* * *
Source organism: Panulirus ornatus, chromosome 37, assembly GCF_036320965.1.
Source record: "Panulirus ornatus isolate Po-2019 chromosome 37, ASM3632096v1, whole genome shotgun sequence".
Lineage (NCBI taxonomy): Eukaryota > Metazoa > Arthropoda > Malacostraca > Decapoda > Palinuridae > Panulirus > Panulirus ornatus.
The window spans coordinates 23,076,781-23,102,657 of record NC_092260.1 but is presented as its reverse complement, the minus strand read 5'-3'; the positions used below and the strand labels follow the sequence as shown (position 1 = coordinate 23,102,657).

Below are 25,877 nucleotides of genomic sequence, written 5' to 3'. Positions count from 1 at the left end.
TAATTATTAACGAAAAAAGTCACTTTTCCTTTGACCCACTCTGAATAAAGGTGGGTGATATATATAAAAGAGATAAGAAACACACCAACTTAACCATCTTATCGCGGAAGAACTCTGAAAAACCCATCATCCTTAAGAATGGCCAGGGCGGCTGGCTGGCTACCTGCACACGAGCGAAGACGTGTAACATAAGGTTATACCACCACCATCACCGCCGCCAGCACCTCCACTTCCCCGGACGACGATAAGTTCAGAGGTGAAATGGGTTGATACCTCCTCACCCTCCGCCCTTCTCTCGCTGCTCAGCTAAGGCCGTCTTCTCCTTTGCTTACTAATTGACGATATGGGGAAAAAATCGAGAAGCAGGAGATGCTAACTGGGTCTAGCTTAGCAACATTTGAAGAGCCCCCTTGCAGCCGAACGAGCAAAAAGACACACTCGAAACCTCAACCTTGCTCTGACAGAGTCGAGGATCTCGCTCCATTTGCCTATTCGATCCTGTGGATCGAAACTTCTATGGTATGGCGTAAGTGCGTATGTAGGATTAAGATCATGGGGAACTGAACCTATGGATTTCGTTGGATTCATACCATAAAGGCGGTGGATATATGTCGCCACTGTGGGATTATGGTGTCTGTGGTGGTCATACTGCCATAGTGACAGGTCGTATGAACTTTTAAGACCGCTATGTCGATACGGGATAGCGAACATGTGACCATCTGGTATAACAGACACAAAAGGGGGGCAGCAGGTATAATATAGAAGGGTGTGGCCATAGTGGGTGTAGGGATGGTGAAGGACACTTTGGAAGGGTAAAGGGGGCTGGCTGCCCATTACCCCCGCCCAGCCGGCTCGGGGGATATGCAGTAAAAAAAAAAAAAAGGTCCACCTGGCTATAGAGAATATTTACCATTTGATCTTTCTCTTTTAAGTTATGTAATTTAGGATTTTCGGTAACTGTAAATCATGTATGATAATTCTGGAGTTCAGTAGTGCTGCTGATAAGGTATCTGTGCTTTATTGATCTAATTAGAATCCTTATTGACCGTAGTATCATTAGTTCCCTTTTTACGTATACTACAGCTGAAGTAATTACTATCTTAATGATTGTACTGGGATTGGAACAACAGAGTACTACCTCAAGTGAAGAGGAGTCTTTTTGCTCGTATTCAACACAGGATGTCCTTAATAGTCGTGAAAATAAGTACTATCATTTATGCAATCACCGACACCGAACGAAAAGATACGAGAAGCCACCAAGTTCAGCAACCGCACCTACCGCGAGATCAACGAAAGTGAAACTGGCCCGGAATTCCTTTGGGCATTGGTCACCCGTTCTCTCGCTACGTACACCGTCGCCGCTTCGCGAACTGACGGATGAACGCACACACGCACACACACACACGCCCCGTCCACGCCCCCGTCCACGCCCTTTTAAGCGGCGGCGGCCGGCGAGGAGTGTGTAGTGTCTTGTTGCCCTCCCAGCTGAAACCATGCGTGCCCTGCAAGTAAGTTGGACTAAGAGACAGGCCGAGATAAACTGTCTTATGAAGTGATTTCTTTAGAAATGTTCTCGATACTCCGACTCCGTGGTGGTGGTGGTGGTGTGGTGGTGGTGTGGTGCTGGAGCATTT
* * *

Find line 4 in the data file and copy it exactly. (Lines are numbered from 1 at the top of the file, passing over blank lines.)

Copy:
The window spans coordinates 23,076,781-23,102,657 of record NC_092260.1 but is presented as its reverse complement, the minus strand read 5'-3'; the positions used below and the strand labels follow the sequence as shown (position 1 = coordinate 23,102,657).